In species-specific expansions, the average Ks values of the orthologs were higher than those of the paralogs only in P. communis, R. chinensis and R. occidentalis (Table 3). However, the Ks values of paralogs obviously peaked at the range of 0 to 0.1 with extremely high frequency and slowly decreased from 0.1 to 1 in all species, except P. communis, in which the Ks values peaked at the range from 0.1 to 0.2 (Fig. 3). These results illustrated that a considerable portion of the young duplicate genes were generated at the very recent times. In the lineage-specific expansions, the orthologs had larger Ks values than paralogs, which suggested that species divergence was followed by duplication events. In addition, the Ks values distributed differently with lower frequency from 0 to 1 compared with those in species-specific expansions. For example, the peak values of Ks were in the range of 0–0.1 in F. vesca, M. x domestica, P. persica and R. occidentalis, 0.1 to 0.2 in P. communis and R. chinensis (Fig. 3). Although the peaks were still detected at 0 to 0.1 in four species, no extreme advantage in Ks frequency compared with those at the range of 0.1–0.2 or 0.2–0.3. The observation proved that, in the period of the recent time, much more species-specific duplicate genes were produced than the lineage-specific ones. Moreover, the appreciable clustering of the Ks values around 0.2 in M. x domestica and P. communis of lineage-specific expansions was consistent with the recent WGD in the two species [21, 22].
The nucleotide diversity of the young duplicate genes
To deeper explore the evolutionary differences between paralogs and orthologs, we calculated the nucleotide diversity values (Pi values) among species-specific and lineage-specific duplicate genes (Table 3).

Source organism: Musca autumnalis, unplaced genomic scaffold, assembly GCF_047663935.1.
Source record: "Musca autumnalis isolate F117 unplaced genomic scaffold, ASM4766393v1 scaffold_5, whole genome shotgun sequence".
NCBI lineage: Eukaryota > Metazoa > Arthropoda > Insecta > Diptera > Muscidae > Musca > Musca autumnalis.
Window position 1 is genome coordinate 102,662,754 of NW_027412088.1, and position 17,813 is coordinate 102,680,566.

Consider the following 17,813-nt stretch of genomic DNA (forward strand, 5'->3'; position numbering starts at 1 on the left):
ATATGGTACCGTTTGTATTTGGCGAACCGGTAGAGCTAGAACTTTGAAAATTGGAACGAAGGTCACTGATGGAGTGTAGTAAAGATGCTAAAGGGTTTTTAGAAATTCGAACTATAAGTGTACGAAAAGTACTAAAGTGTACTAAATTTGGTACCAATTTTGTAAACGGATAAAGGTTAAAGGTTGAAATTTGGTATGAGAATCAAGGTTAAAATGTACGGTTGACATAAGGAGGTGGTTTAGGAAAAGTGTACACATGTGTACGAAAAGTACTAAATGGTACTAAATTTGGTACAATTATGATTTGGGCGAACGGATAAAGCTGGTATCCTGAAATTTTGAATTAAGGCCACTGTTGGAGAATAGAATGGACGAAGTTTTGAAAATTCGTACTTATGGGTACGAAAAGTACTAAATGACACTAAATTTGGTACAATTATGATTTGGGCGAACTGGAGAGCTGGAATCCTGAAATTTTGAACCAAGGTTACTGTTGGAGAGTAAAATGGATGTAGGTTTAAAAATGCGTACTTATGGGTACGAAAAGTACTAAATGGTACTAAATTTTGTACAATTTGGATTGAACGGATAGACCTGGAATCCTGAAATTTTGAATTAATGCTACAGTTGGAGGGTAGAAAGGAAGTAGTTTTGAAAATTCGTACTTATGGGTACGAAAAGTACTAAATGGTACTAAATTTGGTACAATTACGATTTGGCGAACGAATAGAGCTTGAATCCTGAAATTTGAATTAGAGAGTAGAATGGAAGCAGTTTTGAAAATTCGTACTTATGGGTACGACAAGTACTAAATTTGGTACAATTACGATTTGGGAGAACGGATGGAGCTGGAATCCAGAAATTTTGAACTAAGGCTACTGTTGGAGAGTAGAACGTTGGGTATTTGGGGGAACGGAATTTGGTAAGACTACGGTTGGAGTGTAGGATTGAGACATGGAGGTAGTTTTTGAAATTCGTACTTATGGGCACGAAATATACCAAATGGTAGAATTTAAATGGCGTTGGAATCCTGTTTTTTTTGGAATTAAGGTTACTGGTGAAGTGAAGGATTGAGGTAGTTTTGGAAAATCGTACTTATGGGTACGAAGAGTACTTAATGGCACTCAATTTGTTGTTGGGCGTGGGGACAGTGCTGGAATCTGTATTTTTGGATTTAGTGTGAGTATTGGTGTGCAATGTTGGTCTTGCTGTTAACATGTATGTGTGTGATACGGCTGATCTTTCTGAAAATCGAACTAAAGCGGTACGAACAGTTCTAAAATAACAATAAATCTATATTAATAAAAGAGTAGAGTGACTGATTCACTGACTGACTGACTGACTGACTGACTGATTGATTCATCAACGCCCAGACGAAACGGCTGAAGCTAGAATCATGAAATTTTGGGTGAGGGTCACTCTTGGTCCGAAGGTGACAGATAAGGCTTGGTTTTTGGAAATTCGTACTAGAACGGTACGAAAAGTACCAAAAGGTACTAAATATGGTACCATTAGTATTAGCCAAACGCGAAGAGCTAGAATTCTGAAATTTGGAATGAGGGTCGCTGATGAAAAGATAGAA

In species-specific expansions, the paralogs had larger average Pi values than the orthologs in each of the six species. Moreover, t-test analysis were also operated between the Pi values of paralogs and orthologs, showing Pi values of paralogs were significantly higher than those of orthologs in each of the six species (P < 0.01). The results manifested that copies derived from species-specific duplications (paralogs) might undergo a relative faster sequence divergence leading to the larger diversities among paralogs than orthologs in the six species.
However, the opposite results of paralogs with lower average Pi values than the orthologs were found in lineage-specific expansions of the studies species, except P. communis. The paralogs have significantly smaller Pi values than the orthologs in F. vesca, M. x domestica, P. persica, R. chinensis and R. occidentalis (t-test, P < 0.01). It could be inferred that the ancestor copies inherited from ancestor species to the studies species (orthologs) might be driven by a faster divergence speed after the lineage-specific duplications in the five species.